4. And now to proceed to our fourth head of difference: As this is the largest of all kingdoms, so it is the most lasting.

5. We will conclude with the riches of this kingdom. If money were virtue, and earthly honour salvation; if the jasper were holiness, and the sapphire obedience; if those pearls in the Revelation were virtues; then that of our Saviour would be true in this sense also, "The kingdom of heaven would be taken by violence" (Matthew 11:12). The covetous, the ambitious, the publicans and sinners, would all be candidati angelorum, "joint-suitors and competitors for an angel's place." Behold, then, in this kingdom are riches which never fail; not money, but virtue; not honour, but salvation; not the jasper and the sapphire, but that pearl which is better than all our estate. Having now made the comparison, the choice is easy. And a great folly it were to prefer the world to the Church. In the world the laws are mutable, here everlasting. In the world they have tongues many times to speak, but not hands to strike; here they both thunder and lighten. There power beats the ear, here it pierceth the very heart. The kingdoms of the world are bounded by place and time; this is unconfinable: more scope in the Church than in the world. The riches of the one are fading and transitory, of the other everlasting. And of this just and mighty and large and rich and everlasting kingdom we cannot but say, Adveniat, "Let it come."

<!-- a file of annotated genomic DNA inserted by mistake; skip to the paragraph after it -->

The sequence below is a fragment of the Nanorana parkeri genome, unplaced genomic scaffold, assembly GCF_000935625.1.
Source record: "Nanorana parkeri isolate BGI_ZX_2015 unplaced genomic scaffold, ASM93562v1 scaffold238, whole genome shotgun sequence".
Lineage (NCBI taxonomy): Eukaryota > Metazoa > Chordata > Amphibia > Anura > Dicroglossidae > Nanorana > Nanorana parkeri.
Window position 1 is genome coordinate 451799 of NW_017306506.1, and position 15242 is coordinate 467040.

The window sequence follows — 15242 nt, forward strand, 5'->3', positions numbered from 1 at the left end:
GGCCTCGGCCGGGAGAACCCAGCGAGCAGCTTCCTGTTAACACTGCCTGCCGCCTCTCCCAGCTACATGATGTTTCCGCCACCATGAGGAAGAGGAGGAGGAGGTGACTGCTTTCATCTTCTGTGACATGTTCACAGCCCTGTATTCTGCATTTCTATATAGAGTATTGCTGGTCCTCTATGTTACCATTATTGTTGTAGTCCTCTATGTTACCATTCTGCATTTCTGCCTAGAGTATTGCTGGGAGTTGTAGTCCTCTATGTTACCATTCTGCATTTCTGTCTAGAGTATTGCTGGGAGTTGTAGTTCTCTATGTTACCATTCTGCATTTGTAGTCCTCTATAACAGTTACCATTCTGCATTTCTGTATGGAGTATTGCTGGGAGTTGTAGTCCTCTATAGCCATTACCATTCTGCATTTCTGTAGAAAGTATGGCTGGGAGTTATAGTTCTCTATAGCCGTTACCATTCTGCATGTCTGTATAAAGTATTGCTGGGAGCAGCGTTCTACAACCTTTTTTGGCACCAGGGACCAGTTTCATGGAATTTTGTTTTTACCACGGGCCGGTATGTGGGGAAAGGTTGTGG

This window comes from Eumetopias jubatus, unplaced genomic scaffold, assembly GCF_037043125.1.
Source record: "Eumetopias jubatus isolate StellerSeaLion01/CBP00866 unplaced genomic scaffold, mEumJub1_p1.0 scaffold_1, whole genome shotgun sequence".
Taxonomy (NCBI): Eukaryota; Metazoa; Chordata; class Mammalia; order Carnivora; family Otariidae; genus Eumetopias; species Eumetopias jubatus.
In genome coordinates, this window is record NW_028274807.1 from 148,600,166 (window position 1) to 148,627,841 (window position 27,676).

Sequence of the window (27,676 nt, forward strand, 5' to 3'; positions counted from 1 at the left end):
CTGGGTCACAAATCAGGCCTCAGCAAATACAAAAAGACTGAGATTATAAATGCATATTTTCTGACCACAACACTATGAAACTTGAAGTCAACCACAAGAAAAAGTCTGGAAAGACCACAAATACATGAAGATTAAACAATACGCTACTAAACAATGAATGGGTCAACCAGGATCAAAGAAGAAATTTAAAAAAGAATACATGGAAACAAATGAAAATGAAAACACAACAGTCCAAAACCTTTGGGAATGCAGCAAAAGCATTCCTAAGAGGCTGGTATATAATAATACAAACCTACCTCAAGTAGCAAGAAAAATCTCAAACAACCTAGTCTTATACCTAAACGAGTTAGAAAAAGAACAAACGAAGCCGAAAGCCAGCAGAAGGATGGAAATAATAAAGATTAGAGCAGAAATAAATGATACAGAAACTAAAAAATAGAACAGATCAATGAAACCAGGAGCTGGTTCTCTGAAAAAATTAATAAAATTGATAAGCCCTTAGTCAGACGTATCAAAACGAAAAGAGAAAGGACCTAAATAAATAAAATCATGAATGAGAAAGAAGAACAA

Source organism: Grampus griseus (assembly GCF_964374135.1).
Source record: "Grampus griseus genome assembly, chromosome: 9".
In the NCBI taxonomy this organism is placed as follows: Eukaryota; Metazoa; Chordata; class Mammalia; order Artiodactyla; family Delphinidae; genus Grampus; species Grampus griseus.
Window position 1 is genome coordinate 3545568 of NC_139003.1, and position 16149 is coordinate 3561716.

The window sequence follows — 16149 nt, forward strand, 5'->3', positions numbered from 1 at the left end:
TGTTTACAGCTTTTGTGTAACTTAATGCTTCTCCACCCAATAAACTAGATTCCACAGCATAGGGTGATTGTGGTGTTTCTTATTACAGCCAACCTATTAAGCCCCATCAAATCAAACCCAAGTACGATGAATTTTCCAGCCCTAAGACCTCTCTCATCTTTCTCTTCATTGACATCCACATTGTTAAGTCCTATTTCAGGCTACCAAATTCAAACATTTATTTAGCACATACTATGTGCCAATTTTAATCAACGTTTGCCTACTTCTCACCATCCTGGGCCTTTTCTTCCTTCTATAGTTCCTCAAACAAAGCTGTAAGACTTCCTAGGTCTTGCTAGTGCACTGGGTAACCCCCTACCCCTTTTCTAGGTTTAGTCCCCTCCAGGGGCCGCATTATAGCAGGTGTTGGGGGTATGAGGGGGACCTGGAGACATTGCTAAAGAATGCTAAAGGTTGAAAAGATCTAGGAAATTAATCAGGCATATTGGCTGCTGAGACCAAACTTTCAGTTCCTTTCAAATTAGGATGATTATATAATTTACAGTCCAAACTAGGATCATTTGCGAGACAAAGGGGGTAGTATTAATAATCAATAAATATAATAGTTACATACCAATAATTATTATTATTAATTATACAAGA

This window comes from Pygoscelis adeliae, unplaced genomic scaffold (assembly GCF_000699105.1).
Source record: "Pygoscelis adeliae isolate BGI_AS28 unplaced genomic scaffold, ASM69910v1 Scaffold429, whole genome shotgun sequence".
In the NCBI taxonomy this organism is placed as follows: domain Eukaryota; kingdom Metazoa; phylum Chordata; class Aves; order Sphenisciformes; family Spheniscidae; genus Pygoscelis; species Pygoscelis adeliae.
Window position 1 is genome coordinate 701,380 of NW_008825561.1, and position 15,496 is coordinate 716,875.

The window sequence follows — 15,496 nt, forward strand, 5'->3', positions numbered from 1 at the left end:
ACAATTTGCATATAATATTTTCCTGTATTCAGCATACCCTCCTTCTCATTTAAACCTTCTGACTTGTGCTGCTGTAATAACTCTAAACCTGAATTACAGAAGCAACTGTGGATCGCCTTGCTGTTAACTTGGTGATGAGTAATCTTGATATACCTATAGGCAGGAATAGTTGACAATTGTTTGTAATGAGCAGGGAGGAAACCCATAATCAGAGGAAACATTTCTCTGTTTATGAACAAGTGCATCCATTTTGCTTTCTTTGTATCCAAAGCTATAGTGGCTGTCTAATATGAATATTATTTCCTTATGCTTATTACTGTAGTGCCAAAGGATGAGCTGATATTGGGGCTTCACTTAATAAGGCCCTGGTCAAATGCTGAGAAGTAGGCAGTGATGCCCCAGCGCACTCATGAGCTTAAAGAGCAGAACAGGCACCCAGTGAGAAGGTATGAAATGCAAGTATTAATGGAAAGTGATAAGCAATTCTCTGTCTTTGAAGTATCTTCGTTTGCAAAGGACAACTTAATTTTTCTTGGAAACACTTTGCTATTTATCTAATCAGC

III. We pass now to the petition itself, to the verb Adveniat, "Let it come." Which breathes itself forth in an earnest desire to draw this kingdom nearer. Whether you take it for the gospel, which is the manifestation of God's will; or for the receiving of the gospel, which is the performing of His will; whether you take it for the kingdom of grace here, or for the kingdom of glory hereafter; A dveniat, "Let it come!" That is the language of every true Christian. "Where it is not yet come, 'let it come'; it cannot come soon enough. And when it is come, let it come nearer. When it is within us, let it be established there; and when it is established, let it be eternized there. Remove all obstacles, supply all helps, ut adveniat, 'that it may come'; that Thy kingdom of grace may entitle us to Thy kingdom of glory." I might name here many hindrances of the growth of the gospel; as heresy, which is a most poisonous viper biting not the heel but the very heart of it; infidelity, which robs Christ of His subjects, contracts His kingdom into a narrow room and into a small number; disorder, which rends it, which works confusion there.